On Tuesday morning, the European Parliament will take a strategic vote for the future of the Internet as we know it. The law that is being voted on is the propsed new Telecoms REgulation, also known as the Regulation on a European single market for electronic communications and to achieve a Connected Continent. Inside the Parliament, the net neutrality issue is clearly the subject of a massive political fight, with over
Part 3 of a series of 3 postings on the leaked EU TTIP discussion document
It has emerged that the rules that protect Internet service providers and hosting companies from content liability are being tabled for discussion in talks about the proposed EU –EU trade deal (TTIP) . The proposal was revealed in a leaked European Commission document published recently by the German newspaper Die Zeit. Since any move by the EU to on intermediary liability legislation will be highly constroversial, it is interesting that the Commission is putting it forward for TTIP talks.
Part 2 of a series of 3 postings on the leaked EU TTIP discussion document
Just as the European Parliament is about to vote on new data protection rules, TTIP touches on another aspect of privacy.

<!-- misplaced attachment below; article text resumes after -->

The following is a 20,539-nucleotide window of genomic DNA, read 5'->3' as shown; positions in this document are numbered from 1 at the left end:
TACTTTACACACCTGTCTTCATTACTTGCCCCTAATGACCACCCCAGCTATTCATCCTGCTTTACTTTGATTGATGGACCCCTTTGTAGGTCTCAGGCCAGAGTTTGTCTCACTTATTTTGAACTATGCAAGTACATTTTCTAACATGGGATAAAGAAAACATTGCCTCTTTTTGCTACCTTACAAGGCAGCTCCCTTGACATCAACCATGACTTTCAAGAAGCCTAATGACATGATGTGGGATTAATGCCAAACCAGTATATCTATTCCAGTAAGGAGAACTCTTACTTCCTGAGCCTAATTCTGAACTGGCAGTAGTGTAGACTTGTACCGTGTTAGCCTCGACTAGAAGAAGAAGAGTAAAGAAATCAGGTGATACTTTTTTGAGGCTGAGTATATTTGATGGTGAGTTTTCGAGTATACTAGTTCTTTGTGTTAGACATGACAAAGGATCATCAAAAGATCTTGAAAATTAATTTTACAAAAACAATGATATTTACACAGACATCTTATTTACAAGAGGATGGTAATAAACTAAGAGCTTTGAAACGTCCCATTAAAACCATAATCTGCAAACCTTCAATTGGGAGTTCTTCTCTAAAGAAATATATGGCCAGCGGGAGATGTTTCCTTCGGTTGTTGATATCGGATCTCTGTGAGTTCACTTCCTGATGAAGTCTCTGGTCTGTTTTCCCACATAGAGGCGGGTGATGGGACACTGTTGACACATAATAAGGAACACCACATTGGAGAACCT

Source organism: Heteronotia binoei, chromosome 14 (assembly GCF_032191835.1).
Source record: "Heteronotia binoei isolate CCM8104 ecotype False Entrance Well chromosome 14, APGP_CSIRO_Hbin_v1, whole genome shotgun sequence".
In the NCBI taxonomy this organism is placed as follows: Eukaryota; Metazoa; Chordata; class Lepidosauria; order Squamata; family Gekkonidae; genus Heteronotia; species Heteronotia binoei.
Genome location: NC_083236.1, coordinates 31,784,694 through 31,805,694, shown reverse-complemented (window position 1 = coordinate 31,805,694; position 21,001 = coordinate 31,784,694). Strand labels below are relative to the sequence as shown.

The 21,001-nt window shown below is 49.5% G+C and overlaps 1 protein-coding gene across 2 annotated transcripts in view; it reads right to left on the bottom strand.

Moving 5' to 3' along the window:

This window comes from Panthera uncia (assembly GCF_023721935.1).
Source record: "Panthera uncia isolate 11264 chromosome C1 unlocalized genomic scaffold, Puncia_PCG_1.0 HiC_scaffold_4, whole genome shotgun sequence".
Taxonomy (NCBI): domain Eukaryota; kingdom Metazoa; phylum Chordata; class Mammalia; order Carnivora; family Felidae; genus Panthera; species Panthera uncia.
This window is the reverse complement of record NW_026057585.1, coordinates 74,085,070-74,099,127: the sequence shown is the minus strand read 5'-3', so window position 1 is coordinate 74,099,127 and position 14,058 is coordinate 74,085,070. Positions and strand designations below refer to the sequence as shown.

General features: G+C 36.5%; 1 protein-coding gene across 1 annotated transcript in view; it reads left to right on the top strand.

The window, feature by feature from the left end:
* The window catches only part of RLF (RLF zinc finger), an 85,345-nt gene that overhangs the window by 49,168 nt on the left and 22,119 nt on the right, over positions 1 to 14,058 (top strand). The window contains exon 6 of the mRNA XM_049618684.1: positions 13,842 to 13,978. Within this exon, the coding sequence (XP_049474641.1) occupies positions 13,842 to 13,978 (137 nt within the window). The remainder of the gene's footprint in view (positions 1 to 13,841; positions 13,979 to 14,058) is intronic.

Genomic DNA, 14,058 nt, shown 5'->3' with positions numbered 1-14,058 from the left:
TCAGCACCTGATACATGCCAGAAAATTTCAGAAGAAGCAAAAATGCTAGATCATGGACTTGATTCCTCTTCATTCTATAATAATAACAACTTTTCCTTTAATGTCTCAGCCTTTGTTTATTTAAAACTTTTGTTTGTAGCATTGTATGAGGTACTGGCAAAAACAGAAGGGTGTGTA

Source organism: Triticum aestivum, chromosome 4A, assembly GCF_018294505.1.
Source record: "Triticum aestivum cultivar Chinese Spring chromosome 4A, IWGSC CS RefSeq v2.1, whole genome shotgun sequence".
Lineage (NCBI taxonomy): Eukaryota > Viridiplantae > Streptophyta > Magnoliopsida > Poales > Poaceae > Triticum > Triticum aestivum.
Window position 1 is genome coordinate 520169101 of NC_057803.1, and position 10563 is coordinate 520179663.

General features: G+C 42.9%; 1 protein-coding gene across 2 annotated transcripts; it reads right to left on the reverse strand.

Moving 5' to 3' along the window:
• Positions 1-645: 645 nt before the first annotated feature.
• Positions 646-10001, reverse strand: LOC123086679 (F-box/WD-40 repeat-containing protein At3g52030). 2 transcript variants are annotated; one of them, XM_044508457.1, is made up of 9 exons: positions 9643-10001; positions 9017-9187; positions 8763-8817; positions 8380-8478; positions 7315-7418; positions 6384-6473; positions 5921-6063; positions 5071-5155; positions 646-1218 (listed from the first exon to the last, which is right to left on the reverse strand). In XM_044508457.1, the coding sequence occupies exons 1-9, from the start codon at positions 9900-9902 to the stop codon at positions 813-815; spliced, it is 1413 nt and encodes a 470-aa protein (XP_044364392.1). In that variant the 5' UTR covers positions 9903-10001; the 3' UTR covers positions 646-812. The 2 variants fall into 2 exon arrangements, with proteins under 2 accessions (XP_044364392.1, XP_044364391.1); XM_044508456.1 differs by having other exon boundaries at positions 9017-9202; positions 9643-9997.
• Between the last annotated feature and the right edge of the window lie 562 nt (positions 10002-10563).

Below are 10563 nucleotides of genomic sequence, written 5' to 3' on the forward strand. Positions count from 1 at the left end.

Has a discussion on communications traffic data slipped into the EU-US trade talks (TTIP)? It seems as though it might have done. Iptegrity previously reported on the re-work of telecoms law that is signalled by a series of provisions in a European Commission document that is to form the basis of discussion at the TTIP talks. Within that context, the issue has slipped in via a back door.
Part 1 of a series of 3 postings on the leaked EU TTIP discussion document
The European Union could give away unlimited rights to foreign telecoms companies to buy up rivals in Europe as part of the proposed new transatlantic trade deal (TTIP). This is one of an astonishing set of proposals revealed in a Commission document leaked by the German newspaper Die Zeit last week. The leaked document further indicates a possible re-write of the EU telecoms framework, outlining a ‘mini’ version of the EU Telecoms Package for discussion.
A back-room political compromise on net neutrality that is being quiety negotiated in the European Parliament is currently sitting on a knife-edge. It is the only element of the Telecoms Regulation (Connected Continent) that has not been agreed between the different party groups (as previously predicted by Iptegrity). The Committee vote is on Monday.